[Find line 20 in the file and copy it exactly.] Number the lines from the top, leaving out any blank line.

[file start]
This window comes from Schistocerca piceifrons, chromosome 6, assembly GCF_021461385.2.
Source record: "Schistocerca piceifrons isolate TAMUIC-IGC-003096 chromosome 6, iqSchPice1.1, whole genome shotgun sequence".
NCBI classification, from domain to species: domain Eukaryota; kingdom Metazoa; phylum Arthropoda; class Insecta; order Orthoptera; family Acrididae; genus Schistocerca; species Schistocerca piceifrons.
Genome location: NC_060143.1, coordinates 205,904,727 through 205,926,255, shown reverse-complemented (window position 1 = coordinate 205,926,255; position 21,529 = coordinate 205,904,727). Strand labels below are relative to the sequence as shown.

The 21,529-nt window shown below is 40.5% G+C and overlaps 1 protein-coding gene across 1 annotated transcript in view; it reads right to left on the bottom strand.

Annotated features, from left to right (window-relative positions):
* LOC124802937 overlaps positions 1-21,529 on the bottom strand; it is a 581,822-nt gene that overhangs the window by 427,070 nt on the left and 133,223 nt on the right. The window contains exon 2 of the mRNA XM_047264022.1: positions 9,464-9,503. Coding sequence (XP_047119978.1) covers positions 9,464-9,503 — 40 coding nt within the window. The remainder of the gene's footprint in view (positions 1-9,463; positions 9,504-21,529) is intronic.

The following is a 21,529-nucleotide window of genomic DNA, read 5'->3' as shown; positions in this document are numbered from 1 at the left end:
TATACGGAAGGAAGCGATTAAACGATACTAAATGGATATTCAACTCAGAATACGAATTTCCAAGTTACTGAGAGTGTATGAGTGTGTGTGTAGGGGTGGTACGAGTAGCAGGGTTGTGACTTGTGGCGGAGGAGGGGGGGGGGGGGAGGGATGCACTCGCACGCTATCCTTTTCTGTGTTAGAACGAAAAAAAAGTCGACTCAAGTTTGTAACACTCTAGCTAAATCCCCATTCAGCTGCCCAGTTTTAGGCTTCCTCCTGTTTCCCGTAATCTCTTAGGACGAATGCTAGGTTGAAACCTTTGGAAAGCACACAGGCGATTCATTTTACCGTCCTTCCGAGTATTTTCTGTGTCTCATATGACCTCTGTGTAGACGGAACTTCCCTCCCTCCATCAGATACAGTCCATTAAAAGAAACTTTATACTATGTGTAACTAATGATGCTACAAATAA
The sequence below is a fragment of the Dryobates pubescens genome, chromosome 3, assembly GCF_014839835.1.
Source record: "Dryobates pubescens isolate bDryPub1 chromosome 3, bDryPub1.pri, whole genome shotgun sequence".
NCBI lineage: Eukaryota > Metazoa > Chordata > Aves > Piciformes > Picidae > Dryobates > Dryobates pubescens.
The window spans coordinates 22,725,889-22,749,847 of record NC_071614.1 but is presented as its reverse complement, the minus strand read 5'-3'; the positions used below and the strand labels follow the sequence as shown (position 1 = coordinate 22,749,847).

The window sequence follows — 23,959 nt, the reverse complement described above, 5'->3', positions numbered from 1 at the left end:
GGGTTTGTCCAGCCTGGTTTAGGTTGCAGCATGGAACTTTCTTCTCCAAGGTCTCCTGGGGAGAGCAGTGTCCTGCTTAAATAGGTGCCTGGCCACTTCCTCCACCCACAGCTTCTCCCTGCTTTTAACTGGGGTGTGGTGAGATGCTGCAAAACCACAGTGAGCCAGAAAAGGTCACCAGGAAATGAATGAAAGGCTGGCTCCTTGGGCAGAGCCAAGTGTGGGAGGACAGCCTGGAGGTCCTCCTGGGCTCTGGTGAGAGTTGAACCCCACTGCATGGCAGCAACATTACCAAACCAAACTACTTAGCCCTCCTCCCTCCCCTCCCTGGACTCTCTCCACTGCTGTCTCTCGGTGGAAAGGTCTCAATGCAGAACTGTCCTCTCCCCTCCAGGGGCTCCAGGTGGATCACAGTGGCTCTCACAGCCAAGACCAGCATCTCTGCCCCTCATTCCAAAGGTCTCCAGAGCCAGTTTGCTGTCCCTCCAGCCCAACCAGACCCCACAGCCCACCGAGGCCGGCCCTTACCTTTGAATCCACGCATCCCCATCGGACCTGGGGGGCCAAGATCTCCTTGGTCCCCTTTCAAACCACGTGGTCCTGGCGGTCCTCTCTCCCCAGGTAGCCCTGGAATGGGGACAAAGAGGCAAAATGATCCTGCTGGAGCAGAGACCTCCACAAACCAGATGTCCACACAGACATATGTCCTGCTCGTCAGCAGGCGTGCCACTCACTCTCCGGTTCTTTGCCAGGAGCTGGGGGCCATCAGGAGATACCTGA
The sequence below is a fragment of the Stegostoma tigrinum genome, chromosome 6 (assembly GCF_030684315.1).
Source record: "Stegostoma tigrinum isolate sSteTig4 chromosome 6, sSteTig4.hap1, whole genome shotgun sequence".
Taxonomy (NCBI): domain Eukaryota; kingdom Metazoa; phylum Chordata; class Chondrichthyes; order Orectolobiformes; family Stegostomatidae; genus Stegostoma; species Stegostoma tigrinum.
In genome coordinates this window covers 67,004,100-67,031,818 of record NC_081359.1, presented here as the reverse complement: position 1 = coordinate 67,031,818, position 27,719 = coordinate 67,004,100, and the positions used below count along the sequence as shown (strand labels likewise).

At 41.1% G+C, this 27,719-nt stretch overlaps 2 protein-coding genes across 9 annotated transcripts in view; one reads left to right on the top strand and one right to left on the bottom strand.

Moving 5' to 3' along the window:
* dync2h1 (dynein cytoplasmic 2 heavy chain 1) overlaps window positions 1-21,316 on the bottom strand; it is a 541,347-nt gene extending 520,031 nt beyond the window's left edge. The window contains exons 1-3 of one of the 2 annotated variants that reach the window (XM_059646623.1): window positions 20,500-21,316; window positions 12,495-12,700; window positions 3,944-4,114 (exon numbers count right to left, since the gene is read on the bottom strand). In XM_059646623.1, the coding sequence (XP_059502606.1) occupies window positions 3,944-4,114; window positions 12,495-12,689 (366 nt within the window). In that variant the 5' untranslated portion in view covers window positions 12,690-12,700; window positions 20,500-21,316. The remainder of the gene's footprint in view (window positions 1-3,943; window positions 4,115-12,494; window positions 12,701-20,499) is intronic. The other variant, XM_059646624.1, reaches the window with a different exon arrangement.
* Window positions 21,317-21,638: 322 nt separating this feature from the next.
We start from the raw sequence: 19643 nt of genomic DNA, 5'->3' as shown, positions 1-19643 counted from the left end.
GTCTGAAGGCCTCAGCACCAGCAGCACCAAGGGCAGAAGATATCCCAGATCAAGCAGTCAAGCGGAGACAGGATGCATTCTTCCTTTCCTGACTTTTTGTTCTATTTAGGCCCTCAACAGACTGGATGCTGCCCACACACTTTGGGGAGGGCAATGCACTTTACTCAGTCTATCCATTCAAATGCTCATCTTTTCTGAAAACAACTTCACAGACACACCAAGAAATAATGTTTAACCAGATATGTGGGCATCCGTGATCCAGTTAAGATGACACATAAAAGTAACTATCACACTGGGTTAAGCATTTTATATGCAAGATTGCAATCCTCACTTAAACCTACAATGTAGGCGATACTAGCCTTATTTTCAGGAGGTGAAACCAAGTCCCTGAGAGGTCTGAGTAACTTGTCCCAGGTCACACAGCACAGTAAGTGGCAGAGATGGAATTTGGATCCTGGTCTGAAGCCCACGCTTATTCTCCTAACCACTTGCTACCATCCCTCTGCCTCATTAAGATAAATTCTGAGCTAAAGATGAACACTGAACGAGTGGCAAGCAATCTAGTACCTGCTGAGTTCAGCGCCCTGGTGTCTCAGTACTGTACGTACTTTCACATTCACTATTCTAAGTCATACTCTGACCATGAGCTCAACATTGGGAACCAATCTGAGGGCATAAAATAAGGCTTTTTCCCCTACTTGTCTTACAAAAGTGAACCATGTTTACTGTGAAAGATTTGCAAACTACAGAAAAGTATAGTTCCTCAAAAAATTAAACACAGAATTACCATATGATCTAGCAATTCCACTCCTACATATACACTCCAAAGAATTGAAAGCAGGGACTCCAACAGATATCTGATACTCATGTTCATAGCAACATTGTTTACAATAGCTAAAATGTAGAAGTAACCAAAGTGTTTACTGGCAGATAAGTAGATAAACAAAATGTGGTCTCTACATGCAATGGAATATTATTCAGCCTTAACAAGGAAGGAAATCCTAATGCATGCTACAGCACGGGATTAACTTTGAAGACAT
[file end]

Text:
At 41.1% G+C, this 27,719-nt stretch overlaps 2 protein-coding genes across 9 annotated transcripts in view; one reads left to right on the top strand and one right to left on the bottom strand.